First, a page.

Synopsis: Ageing and reclusive Hollywood movie icon Evelyn Hugo is finally ready to tell the truth about her glamorous and scandalous life.
When she chooses unknown magazine reporter Monique Grant for the job, no one in the journalism community is more astounded than Monique herself. Why her? Why now? Monique is not exactly on top of the world. Her husband, David, has left her, and her career has stagnated. Regardless of why Evelyn has chosen her to write her biography, Monique is determined to use this opportunity to jumpstart her career.
Summoned to Evelyn’s Upper East Side apartment, Monique listens as Evelyn unfurls her story: from making her way to Los Angeles in the 1950s to her decision to leave show business in the late 80s, and, of course, the seven husbands along the way. As Evelyn’s life unfolds—revealing a ruthless ambition, an unexpected friendship, and a great forbidden love—Monique begins to feel a very a real connection to the actress. But as Evelyn’s story catches up with the present, it becomes clear that her life intersects with Monique’s own in tragic and irreversible ways.
Why on earth did it take me so long to read this utterly-captivating, perplexing yet thoroughly stunning story? Wow, just wow!
Taylor Jenkins Reid is, without a shadow of a doubt, my favourite author of 2020 so far. I read Daisy Jones and the Six back in January (review here, if you missed it the first time around) and absolutely loved it, even describing it as one of the best books I’ve ever read. That’s a bold statement because trust me, there’s been a lot of books over the years!
However, because of how much I loved Daisy Jones, I was somewhat fearful about reading anything else by Reid, even though I’d read so many positive reviews about The Seven Husbands of Evelyn Hugo from the book blogging community. After a spontaneous trip to my friend’s house, I couldn’t help but pick this up off her shelf and take it home, despite the fact I have a TBR pile longer than War and Peace. My friend offered a crucial piece of advice, saying “before you dive in, remember it’s not Daisy Jones and just appreciate the story in its own right” and that’s exactly what I did!
The Seven Husbands of Evelyn Hugo is completely divine – I loved everything about it. One of the things that kept me so hooked was Reid’s intricate character development. I loved and loathed Evelyn all at the same time, among several others, including Don, Max and Celia. They were all ruthless, manipulative and at times, completely diabolical human beings, yet I found them all totally enthralling and really wanted them to succeed.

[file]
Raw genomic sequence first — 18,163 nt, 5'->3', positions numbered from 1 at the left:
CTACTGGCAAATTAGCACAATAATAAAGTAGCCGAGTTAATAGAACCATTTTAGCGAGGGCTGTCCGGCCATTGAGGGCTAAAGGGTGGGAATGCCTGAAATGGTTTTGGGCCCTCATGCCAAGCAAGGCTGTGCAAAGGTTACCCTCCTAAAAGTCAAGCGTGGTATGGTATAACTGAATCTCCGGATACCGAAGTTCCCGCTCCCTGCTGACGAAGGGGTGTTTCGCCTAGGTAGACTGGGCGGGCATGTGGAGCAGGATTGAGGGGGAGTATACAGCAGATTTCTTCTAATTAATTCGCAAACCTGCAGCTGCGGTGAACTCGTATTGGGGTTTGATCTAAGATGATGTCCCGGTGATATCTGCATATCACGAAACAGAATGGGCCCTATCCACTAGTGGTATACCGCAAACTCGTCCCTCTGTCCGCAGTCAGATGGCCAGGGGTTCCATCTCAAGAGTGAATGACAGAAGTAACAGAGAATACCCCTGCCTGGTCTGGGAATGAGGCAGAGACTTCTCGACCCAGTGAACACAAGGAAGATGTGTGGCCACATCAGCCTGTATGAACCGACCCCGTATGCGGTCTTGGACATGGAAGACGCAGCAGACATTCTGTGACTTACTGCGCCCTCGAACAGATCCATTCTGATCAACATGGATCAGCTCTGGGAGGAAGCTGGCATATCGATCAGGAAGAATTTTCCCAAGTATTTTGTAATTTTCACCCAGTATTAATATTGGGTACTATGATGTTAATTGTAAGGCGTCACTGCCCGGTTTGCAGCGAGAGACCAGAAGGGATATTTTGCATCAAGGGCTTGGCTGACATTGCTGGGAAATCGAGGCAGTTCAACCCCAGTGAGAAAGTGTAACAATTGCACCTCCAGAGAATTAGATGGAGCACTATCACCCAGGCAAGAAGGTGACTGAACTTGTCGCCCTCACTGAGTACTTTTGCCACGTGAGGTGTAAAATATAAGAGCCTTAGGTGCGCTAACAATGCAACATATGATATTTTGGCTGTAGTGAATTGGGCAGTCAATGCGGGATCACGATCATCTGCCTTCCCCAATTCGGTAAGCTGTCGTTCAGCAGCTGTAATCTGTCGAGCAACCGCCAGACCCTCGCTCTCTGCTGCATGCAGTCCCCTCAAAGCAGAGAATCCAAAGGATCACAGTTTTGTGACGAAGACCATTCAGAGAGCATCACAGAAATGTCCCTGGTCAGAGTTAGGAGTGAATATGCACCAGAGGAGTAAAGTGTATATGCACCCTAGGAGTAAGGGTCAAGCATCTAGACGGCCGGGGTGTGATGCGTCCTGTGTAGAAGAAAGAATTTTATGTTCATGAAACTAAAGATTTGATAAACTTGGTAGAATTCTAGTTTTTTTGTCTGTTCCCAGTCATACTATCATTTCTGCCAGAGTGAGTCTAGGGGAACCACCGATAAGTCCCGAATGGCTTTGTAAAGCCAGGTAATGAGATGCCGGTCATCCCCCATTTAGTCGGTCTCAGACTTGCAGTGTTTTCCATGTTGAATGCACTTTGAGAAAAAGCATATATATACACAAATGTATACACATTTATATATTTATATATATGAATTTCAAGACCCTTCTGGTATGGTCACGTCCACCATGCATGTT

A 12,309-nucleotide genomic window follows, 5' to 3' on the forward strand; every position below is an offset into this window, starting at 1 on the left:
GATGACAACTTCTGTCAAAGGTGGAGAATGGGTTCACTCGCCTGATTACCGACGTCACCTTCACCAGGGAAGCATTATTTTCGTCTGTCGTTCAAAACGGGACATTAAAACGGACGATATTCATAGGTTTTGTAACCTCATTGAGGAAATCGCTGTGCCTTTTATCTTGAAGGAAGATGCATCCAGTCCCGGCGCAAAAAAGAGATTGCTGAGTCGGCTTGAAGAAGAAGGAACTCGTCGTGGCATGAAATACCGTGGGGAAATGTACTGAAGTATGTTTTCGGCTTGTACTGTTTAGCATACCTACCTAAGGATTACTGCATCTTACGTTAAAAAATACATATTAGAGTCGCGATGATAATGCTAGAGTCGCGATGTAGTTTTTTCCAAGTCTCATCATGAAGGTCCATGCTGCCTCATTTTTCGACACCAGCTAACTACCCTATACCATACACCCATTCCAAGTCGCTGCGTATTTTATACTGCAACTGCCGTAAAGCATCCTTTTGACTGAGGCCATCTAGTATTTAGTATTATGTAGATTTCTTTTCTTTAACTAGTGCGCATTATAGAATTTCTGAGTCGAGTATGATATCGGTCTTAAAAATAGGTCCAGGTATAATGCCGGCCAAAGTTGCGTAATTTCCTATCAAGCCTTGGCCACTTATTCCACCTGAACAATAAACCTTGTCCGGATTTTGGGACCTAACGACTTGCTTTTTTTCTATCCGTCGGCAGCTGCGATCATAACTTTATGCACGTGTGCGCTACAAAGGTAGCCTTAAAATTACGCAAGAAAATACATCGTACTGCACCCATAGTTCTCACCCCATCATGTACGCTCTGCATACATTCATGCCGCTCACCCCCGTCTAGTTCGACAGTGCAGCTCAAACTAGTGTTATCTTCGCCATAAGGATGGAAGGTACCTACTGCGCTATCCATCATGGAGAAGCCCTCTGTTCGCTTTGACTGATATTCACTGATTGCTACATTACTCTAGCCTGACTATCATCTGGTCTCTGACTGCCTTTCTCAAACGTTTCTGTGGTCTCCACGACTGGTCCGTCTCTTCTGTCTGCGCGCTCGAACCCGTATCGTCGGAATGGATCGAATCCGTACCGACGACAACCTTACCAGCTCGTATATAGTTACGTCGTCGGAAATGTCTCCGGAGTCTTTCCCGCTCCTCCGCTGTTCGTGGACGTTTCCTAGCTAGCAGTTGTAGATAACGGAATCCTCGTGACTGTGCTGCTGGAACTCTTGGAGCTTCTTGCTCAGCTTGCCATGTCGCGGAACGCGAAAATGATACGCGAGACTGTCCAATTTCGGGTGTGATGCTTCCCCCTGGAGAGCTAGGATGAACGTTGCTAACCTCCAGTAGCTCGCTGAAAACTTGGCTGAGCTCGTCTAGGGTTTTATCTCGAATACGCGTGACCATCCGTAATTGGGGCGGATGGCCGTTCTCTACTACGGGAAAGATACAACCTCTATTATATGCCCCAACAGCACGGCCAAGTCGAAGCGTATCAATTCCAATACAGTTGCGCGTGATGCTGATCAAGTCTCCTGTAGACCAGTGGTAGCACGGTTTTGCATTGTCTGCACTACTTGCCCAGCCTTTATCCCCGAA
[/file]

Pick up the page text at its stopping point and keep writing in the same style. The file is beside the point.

I loved the structure of the novel, which meant that Monique, and us as readers, had to trust Evelyn’s testimony despite the fact she had proved herself to be incredibly untrustworthy – her stories could have easily been fallacious and inaccurate. As readers, I feel like there was always a subtle hint that perhaps we weren’t supposed to trust Evelyn and take her at her word? Yet there wasn’t a single point throughout her story where I questioned her authenticity. I believed every single memory she shared.
Despite the obvious glamour and seductiveness of the story, Reid didn’t shy away from hard-hitting topics. Issues around monogamy, domestic abuse and sexual orientation were all brought to the forefront of the story and handled carefully and sensitivity. The novel has also encouraged me to question my thoughts and beliefs on past and present gender power struggles and modern-day feminism, which I wasn’t really expecting when I first picked up the book.
The little twist at the end, ultimately connecting the dots between Evelyn and Monique, was a great way to tie up loose ends and round off the plot – I didn’t see it coming either, despite Evelyn’s assurance that there was more to come. I think I was so enchanted by the tales of old Hollywood that I didn’t give present-day Monique much thought at all if I’m totally honest, so I was really impressed with how everything concluded.
I genuinely cannot recommend this book highly enough – I know it’s one of those stories that will stay with me for a long, long time (Reid is very good at knocking those books out, isn’t she?) A well-deserved 5 stars from me!
Goodreads rating – ⭐️⭐️⭐️⭐️⭐️